Google has made several announcements related to artificial intelligence lately, including the development of AI that can talk like humans, a project for AI that can beat humans at real-time strategy video game StarCraft and the hiring of two researchers in the field to lead Google Cloud's machine learning unit.

Another move that Google has made is the release of several AI experiments online that users can try out, one of which is a fun little game called Quick, Draw!

What Is Quick, Draw! All About?

Upon accessing the Quick, Draw! website, users are greeted with a simple landing page that asks whether a neural network can learn to recognize doodles.

"See how well it does with your drawings and help teach it, just by playing," the landing page goes on to say.

Upon clicking the "let's draw" button, users will be prompted to draw an object onscreen, and the neural network will try to correctly identify the object being drawn. The drawing does not have to be perfect, with the objects ranging from the simplest of shapes to more complicated items.

After six drawings, the game will summarize the results. It will show the drawings that the AI correctly identified and those that it had trouble with, and clicking on each drawing will show the other objects that the AI recognized it as and how other players drew that particular object.

The Neural Network Behind Quick, Draw!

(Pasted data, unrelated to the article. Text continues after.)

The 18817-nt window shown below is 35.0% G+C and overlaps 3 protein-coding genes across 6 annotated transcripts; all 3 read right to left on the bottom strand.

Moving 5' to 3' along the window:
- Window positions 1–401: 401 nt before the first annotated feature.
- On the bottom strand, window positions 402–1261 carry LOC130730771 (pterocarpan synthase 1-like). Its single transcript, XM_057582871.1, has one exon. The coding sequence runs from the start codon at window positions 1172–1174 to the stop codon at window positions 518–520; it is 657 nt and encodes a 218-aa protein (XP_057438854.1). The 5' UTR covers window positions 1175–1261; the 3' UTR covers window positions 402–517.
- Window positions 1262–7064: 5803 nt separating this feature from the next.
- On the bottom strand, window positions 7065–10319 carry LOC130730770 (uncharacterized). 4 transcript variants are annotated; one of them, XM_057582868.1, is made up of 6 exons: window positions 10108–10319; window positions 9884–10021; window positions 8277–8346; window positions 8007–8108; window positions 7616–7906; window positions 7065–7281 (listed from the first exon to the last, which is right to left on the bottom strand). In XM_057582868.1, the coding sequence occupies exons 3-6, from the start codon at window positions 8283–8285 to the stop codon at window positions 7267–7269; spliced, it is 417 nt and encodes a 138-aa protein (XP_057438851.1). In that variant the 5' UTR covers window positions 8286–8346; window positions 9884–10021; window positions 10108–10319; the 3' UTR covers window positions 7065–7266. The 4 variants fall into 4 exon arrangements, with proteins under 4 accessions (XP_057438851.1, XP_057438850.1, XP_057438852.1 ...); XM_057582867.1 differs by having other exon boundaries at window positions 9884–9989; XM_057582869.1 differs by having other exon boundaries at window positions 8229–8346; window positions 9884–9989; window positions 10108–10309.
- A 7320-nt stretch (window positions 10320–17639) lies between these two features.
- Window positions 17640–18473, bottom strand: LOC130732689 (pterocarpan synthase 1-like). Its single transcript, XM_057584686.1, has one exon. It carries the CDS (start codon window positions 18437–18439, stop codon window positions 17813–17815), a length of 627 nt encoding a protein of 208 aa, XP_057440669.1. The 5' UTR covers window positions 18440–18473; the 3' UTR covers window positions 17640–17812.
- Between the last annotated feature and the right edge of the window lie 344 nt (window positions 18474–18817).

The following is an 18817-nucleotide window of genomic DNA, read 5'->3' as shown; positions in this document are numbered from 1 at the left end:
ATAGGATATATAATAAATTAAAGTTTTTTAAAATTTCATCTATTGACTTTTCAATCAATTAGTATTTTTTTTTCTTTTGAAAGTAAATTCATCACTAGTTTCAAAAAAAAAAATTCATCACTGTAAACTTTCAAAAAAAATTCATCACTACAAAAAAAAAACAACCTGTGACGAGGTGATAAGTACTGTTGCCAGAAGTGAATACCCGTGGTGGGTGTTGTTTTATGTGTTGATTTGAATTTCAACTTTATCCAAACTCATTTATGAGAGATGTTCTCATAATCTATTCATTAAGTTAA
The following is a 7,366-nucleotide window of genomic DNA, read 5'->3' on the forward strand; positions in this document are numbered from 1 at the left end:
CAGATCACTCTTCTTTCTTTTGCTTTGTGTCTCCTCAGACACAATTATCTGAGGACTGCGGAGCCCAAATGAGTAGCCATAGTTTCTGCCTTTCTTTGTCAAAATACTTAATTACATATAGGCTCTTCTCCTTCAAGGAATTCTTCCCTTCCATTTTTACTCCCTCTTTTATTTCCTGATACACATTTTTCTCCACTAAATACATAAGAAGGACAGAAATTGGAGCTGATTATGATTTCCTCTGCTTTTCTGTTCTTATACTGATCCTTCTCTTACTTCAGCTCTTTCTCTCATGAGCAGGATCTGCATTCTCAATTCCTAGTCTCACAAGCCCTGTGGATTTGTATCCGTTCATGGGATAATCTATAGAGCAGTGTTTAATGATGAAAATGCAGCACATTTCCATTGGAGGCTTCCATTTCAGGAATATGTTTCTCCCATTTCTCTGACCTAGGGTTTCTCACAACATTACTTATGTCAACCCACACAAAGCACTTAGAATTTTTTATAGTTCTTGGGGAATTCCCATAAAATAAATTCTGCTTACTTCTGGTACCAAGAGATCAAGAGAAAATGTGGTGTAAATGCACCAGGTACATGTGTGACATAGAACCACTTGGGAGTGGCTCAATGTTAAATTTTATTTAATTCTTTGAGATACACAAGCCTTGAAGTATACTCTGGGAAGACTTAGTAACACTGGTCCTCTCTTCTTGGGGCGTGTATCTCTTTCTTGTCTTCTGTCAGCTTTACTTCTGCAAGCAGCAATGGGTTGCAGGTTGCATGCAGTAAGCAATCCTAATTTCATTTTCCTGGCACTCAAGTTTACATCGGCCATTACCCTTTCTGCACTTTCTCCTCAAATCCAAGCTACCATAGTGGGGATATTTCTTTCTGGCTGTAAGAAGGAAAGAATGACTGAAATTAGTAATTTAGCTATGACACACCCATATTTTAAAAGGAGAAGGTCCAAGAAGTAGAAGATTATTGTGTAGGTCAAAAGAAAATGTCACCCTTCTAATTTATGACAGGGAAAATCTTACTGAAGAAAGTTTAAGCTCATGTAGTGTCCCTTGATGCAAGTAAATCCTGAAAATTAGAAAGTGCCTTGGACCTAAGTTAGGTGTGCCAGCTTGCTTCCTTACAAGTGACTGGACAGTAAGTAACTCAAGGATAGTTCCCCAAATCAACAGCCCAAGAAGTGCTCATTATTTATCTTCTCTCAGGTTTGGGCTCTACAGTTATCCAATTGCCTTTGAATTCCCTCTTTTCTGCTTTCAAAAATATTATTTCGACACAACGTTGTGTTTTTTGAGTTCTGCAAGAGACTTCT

Playing the game shows users how neural networks learn in identifying text and objects in images, which is one of the most commons uses of the technology in platforms such as Google Photos and Facebook.

As the game calls out objects it sees as the player's drawing takes shape, users are left thinking what they could add to the drawing so that Quick, Draw! can identify it as the correct object. The post-game analysis, showing the other objects that it associated with the drawing, will also help the AI to learn from the mistakes that it made and make improvements to its guesses as more players try it.

Other Google AI Experiments

For users who would like to try out more experiments by Google on AI, there are several more that can be accessed on a dedicated webpage linking to the projects.

Other experiments that Google has made accessible are A.I. Duet, which plays a few notes based on the ones that a user plays beforehand; Giorgio Cam, which detects objects shown through a smartphone camera and transforms them into song lyrics; and Thing Translator, which uses Google Translate to reveal the name of objects in various languages.

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